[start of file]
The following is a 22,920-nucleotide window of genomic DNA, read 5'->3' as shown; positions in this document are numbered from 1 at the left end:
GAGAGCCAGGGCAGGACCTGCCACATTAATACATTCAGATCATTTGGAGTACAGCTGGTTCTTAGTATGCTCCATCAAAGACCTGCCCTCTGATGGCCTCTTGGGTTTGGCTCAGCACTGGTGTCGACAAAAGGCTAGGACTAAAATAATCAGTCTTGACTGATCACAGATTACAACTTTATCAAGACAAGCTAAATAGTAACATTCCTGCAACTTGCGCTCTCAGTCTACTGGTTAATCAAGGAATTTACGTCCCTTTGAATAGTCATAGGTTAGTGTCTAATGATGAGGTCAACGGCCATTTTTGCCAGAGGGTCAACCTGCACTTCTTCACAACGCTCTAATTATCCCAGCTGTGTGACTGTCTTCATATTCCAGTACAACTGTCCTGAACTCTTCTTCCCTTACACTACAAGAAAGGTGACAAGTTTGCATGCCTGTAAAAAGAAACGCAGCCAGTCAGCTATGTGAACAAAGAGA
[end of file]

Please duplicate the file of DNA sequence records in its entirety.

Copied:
The following is a 22,920-nucleotide window of genomic DNA, read 5'->3' as shown; positions in this document are numbered from 1 at the left end:
GAGAGCCAGGGCAGGACCTGCCACATTAATACATTCAGATCATTTGGAGTACAGCTGGTTCTTAGTATGCTCCATCAAAGACCTGCCCTCTGATGGCCTCTTGGGTTTGGCTCAGCACTGGTGTCGACAAAAGGCTAGGACTAAAATAATCAGTCTTGACTGATCACAGATTACAACTTTATCAAGACAAGCTAAATAGTAACATTCCTGCAACTTGCGCTCTCAGTCTACTGGTTAATCAAGGAATTTACGTCCCTTTGAATAGTCATAGGTTAGTGTCTAATGATGAGGTCAACGGCCATTTTTGCCAGAGGGTCAACCTGCACTTCTTCACAACGCTCTAATTATCCCAGCTGTGTGACTGTCTTCATATTCCAGTACAACTGTCCTGAACTCTTCTTCCCTTACACTACAAGAAAGGTGACAAGTTTGCATGCCTGTAAAAAGAAACGCAGCCAGTCAGCTATGTGAACAAAGAGA